Pleasance Courtyard, Edinburgh
This curiously titled monologue, written by Stewart Roche and performed by Edwin Mullane, is a clever and compelling shaggy dog story. We’re told by the makers that it’s inspired by the works of Edgar Allen Poe, but I’d say there’s more than a dash of Fyodor Dostoyevsky in there and I mean that in the nicest possible way.
This is all about Liam Wilson, a young Dubliner addicted to gambling. He’s looking back over his life and the complex series of events that has brought him to his current predicament. It’s also about the ‘other’ Liam Wilson, a boy at his school with the same name, somebody he is initially suspicious of, but whom he is fated to meet up with at various key points during his life. Is the other Liam the friend he appears to be – or something rather more sinister?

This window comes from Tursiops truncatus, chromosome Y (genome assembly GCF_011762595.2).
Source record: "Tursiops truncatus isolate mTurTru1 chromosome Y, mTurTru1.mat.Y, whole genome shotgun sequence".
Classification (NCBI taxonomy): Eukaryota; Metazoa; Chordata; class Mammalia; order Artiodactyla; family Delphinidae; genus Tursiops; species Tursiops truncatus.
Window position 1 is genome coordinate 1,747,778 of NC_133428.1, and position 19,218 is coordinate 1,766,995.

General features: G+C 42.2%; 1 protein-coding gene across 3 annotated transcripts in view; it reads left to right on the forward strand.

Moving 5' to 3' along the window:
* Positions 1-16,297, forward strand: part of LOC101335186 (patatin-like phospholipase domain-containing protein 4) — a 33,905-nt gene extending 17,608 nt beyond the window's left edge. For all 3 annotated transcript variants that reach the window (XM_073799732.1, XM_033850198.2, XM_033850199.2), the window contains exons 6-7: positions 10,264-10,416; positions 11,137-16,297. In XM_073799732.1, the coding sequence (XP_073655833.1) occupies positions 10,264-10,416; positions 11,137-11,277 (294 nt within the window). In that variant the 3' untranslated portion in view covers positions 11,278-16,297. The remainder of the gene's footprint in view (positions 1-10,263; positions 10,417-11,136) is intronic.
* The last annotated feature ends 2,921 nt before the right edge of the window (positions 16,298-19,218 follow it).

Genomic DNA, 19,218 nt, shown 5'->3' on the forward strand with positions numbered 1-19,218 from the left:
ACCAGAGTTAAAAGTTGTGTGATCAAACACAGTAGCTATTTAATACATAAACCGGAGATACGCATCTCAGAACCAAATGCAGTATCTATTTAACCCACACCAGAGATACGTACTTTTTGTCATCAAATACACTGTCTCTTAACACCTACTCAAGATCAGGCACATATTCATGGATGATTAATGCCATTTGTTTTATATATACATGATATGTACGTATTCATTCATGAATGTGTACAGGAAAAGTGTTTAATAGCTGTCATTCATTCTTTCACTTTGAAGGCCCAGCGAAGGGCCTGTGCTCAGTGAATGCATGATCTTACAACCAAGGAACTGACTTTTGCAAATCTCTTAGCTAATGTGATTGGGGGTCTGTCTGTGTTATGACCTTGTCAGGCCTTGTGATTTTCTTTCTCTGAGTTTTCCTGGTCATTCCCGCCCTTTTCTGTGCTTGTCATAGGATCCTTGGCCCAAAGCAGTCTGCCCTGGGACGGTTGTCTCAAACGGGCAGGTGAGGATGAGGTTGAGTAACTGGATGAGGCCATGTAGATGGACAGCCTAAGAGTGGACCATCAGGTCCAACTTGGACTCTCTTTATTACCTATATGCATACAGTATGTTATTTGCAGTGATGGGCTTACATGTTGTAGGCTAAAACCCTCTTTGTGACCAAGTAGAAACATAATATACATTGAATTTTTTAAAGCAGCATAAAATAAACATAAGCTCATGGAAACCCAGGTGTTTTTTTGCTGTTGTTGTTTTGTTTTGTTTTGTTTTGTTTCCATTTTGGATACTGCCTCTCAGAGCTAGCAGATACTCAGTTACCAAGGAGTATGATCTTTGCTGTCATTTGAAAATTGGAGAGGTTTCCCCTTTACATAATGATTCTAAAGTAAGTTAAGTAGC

Mullane is a charismatic and likeable narrator – and the play’s simple staging, which uses oversized playing cards to represent key characters in the story, is nicely done. If the eventual revelation doesn’t exactly come as the greatest surprise, well, no matter, because there are things in here that I really haven’t anticipated, and it’s fun just watching the expert way in which Mullane reels his audience deeper and deeper into the narrative.
Assuming you’re reading this on the 26th, you have only one more chance to catch this intriguing production , so why not give it a whirl?